ONTD Political

More Young People Are Moving Away From Religion, But Why?

7:57 pm - 01/18/2013

One-fifth of Americans are religiously unaffiliated — higher than at any time in recent U.S. history — and those younger than 30 especially seem to be drifting from organized religion. A third of young Americans say they don't belong to any religion.

NPR's David Greene wanted to understand why, so he gathered a roundtable of young people at a synagogue in Washington, D.C. The 6th & I Historic Synagogue seemed like the right venue: It's both a holy and secular place that has everything from religious services to rock concerts. Greene speaks with six people — three young women and three young men — all struggling with the role of faith and religion in their lives.

Miriam Nissly, 29, was raised Jewish and considers herself Jewish with an "agnostic bent." She loves going to synagogue.

"I realize maybe there's a disconnect there — why are you doing it if you don't necessarily have a belief in God? But I think there's a cultural aspect, there's a spiritual aspect, I suppose. I find the practice of sitting and being quiet and being alone with your thoughts to be helpful, but I don't think I need to answer that question [about God] in order to participate in the traditions I was brought up with."

Yusuf Ahmad, 33, raised Muslim, is now an atheist. His doubts set in as a child with sacred stories he just didn't believe.


"Today if some guy told you that 'I need to sacrifice my son because God told me to do it,' he'd be locked up in a crazy institution.""Like the story of Abraham — his God tells him to sacrifice his son. Then he takes his son to sacrifice him, and he turns into a goat. I remember growing up, in like fifth [or] sixth grade I'd hear these stories and be like, 'That's crazy! Why would this guy do this? Just because he heard a voice in his head, he went to sacrifice his son and it turned into a goat?' There's no way that this happened. I wasn't buying it.

Kyle Simpson, 27, raised Christian. He has a tattoo on the inside of his wrist that says "Salvation from the cross" in Latin.

"It's a little troublesome now when people ask me. I tell them and they go, 'Oh, you're a Christian,' and I try to skirt the issue now. They go, 'What does that mean?' and it's like, "It's Latin for 'I made a mistake when I was 18.'

"When I first got the tattoo I remember thinking, 'Oh, this will be great because when I'm having troubles in my faith I will be able to look at it, and I can't run away from it.' And that is exactly what is happening.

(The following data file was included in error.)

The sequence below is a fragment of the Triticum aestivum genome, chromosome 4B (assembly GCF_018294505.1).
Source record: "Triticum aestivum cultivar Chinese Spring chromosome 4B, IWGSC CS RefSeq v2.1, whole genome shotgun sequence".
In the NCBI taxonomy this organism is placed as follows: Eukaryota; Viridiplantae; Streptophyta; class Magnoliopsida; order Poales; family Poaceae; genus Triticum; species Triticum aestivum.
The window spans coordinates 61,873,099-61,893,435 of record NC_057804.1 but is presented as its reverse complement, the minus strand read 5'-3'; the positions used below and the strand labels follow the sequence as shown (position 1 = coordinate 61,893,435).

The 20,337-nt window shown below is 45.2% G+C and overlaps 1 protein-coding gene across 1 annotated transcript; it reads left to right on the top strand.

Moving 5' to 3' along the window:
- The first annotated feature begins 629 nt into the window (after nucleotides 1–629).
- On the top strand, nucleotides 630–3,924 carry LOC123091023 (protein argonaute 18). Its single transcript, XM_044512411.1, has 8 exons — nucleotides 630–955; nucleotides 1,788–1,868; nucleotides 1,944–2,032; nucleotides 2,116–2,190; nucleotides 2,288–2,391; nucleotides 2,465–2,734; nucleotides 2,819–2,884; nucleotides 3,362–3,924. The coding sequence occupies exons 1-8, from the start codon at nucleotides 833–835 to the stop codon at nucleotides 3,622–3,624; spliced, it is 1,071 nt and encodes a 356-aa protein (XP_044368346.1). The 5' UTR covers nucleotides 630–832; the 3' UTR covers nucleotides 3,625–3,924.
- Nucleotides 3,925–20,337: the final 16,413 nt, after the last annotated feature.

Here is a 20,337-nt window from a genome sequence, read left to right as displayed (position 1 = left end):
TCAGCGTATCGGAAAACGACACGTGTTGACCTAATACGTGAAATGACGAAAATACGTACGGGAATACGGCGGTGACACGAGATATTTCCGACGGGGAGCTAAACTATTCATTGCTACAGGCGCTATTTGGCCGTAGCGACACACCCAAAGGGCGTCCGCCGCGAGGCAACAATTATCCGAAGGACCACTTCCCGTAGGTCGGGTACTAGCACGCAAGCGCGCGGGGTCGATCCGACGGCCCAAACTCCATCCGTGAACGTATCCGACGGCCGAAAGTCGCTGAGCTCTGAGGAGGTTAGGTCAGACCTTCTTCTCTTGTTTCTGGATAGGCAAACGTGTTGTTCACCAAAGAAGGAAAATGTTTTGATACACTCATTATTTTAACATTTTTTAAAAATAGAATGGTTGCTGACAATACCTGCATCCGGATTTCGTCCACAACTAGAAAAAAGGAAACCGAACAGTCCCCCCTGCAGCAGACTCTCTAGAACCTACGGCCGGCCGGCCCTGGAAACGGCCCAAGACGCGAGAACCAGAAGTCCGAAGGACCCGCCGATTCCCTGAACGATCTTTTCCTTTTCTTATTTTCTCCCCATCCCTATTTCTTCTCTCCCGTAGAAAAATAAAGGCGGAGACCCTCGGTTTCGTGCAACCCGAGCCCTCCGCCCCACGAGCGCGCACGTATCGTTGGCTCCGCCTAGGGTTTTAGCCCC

"I don't [believe in God] but I really want to. That's the problem with questions like these is you don't have anything that clearly states, 'Yes, this is fact,' so I'm constantly struggling. But looking right at the facts — evolution and science — they're saying, no there is none. But what about love? What about the ideas of forgiveness? I like to believe they are true and they are meaningful.

"I think having a God would create a meaning for our lives, like we're working toward a purpose — and it's all worthwhile because at the end of the day we will maybe move on to another life where everything is beautiful. I love that idea."


"Starting in middle school we got the lessons about why premarital sex was not OK, why active homosexuality was not OK, and growing up in American culture, kids automatically pushed back on those things, and so we had some of those conversations in school with our theology teachers. The thing for me — a large part of the reason I moved away from Catholicism was because without accepting a lot of these core beliefs, I just didn't think that I could still be part of that community.Melissa Adelman, 30, raised Catholic

"I remember a theology test in eighth grade where there was a question about homosexuality, and the right answer was that if you are homosexual, then that is not a sin because that's how God made you, but acting upon it would be a sin. That's what I put down as the answer, but I vividly remember thinking to myself that that was not the right answer."